Sharing its story
PRINCETON — The Bureau/Putnam County Community Partners Against Substance Abuse (CPASA) is sharing its guidance and experience with similar coalitions around the state.
CPASA coordinator Dawn Conerton said members of the recently-established Rock Island Community Against Substance Abuse coalition as well as representatives of the Citizens Against Substance Abuse of Woodford County attended CPASA’s September meeting held at the Bureau/Putnam County Health Department in Princeton. The representatives asked to come to the meeting to see how CPASA operates, handles its meetings and works toward its goals. Following the meeting, several CPASA members stayed to share more with the visitors, Conerton said.
CPASA members have also met with a substance abuse coalition in Ottawa, Conerton said.
Established in 2007 under the umbrella of the Bureau/Putnam County Health Department, CPASA has grown to more than 40 active members from a wide-cross section of the two-county communities, including law enforcement, business, faith organizations, health care, youth and parents, Conerton said, adding CPASA is more than eager to share its story and mission with other coalitions.
“We all have the same goal, the same message. We are trying to solve the same problems,” Conerton said. “We can learn from each other. Let’s join together to get this done.”
Initial contact with the neighboring coalitions was made through National Guard Sgt. First Class Steve Starks and Specialist Travis Crossland, who are also members of CPASA. The National Guard works with communities and schools in developing substance abuse programs.
According to assistant CPASA coordinator Doria Martuzzo, one of CPASA’s goals for this fall is to develop a networking guide for all coalitions in the state, to learn what programs are offered, what resources are available, what successes and challenges they have had.
Within the next few years, Conerton said she would like to see a statewide coalition established, which would meet periodically throughout the year. There is much to learn from each other, she said.
Locally, CPASA is always looking for more community involvement throughout the two-county area. Even if people can’t attend the meetings, which are held at 9:30 a.m. on the third Tuesday of each month at the local health department, people are still encouraged to contact any CPASA member with their ideas and suggestions.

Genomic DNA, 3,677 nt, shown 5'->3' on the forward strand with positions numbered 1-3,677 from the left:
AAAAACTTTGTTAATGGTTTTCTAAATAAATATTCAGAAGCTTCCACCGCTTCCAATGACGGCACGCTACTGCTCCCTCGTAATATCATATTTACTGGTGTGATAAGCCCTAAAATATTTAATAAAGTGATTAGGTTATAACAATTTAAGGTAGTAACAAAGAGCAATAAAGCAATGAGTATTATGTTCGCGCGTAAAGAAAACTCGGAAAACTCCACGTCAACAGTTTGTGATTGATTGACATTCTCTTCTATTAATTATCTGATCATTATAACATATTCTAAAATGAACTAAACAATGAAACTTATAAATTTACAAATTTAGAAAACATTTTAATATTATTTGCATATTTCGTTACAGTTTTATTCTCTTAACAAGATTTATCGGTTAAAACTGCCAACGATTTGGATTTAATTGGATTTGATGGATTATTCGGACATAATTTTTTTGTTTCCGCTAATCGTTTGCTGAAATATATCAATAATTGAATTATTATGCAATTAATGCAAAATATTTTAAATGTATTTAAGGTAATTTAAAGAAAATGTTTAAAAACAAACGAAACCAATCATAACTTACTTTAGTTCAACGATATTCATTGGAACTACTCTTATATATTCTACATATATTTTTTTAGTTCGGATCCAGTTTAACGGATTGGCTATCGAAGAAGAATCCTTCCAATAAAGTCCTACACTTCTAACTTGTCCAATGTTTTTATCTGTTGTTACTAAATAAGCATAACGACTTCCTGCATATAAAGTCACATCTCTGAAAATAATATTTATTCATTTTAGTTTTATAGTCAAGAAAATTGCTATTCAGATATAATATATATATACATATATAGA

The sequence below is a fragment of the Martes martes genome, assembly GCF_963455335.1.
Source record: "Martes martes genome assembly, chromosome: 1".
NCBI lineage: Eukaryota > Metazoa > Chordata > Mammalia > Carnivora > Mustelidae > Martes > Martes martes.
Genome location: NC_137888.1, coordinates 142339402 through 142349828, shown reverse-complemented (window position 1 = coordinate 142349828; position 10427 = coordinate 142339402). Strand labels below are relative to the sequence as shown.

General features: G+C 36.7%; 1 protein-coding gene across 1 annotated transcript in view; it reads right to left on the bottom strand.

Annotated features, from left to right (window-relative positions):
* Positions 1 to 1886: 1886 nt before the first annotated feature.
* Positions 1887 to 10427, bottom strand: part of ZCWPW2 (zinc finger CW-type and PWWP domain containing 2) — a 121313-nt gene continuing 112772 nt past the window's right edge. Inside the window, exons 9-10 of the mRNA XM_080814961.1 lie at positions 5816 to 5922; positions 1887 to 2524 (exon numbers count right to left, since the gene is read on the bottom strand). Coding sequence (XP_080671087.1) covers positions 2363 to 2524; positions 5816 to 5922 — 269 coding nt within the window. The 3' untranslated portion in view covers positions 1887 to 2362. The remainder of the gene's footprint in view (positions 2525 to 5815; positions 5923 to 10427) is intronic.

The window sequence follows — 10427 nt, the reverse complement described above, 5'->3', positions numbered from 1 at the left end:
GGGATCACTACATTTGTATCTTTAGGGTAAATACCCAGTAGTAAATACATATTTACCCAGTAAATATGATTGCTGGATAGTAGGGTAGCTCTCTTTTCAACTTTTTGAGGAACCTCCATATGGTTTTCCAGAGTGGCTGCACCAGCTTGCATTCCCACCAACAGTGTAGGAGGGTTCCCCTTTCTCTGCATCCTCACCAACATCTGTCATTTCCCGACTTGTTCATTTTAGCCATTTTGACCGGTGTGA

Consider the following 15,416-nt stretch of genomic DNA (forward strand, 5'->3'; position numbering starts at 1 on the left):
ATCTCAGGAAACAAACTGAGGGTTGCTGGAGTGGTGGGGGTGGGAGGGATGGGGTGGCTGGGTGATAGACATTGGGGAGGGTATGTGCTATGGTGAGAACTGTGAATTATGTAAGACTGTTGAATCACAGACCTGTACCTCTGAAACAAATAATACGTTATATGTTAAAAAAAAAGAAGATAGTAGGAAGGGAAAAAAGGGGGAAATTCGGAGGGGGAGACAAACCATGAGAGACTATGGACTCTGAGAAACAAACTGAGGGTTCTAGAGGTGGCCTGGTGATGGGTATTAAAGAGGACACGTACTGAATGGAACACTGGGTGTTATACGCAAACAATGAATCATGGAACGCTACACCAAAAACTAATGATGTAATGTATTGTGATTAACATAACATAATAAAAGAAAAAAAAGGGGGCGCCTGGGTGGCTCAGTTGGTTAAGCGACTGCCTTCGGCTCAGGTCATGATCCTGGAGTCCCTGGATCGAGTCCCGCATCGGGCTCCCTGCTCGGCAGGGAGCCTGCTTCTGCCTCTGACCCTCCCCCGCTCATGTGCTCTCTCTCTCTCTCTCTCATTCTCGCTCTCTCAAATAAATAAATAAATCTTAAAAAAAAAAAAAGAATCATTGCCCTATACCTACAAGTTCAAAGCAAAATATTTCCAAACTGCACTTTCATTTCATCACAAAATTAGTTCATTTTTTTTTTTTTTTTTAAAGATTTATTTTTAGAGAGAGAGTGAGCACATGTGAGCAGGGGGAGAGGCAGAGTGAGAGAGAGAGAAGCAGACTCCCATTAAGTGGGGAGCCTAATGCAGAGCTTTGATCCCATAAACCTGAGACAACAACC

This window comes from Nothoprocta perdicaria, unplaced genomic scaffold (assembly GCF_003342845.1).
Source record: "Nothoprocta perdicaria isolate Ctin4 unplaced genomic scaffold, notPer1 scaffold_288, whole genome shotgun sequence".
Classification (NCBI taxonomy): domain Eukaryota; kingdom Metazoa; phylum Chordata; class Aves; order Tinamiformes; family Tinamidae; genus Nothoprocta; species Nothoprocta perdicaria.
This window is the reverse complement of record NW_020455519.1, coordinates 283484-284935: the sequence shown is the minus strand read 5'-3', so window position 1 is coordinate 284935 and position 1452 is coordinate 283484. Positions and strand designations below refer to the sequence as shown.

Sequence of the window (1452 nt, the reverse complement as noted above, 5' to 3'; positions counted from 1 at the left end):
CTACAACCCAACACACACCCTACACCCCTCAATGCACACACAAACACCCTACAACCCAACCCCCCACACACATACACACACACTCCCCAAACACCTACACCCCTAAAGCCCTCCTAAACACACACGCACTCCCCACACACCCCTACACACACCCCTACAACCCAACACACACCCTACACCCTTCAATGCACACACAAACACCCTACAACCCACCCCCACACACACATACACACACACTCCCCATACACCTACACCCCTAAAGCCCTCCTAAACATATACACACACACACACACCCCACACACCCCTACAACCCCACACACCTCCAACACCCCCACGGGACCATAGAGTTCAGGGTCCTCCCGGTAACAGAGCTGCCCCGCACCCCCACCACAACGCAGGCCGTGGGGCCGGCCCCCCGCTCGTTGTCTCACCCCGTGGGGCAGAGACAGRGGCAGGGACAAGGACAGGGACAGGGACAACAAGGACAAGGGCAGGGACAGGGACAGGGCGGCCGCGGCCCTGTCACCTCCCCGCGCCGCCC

“Everyone has a role, everyone has a talent and a passion,” Conerton said. “That’s the success of CPASA; it’s a group effort.”
Looking at the successes of CPASA, Martuzzo said the coalition has hired a professional evaluator to help track trends seen in area young people. Information is gathered through the Illinois Youth Survey, which is conducted every two years with sixth-, eighth-, 10th- and 12th-grade students. CPASA now has 16 schools participating in the survey, with two new schools added this past year.
According to the 2010 survey, there is a decrease in the number of young people consuming alcohol and participating in binge drinking. Also, the number of high school students in Bureau and Putnam counties who disapprove of other students drinking alcohol has increased by 7 percent, from 51 percent in 2008 to 58 percent. in 2010.
“This is especially important because this relates to peer pressure,” Martuzzo said. “Peer pressure is a contributing factor to teen substance use.”
Martuzzo said it’s important for communities and coalitions to work together to help young people stay healthy, safe and substance free.
Conerton agreed, saying CPASA and similar coalitions may not be able to reach every young person, but they can reach some.
“We are all affected in some way by substance abuse with our families and our friends,” Conerton said. “We need to help each other, not just here in Bureau and Putnam counties, but around the state, to do our best to protect and save our young people.”
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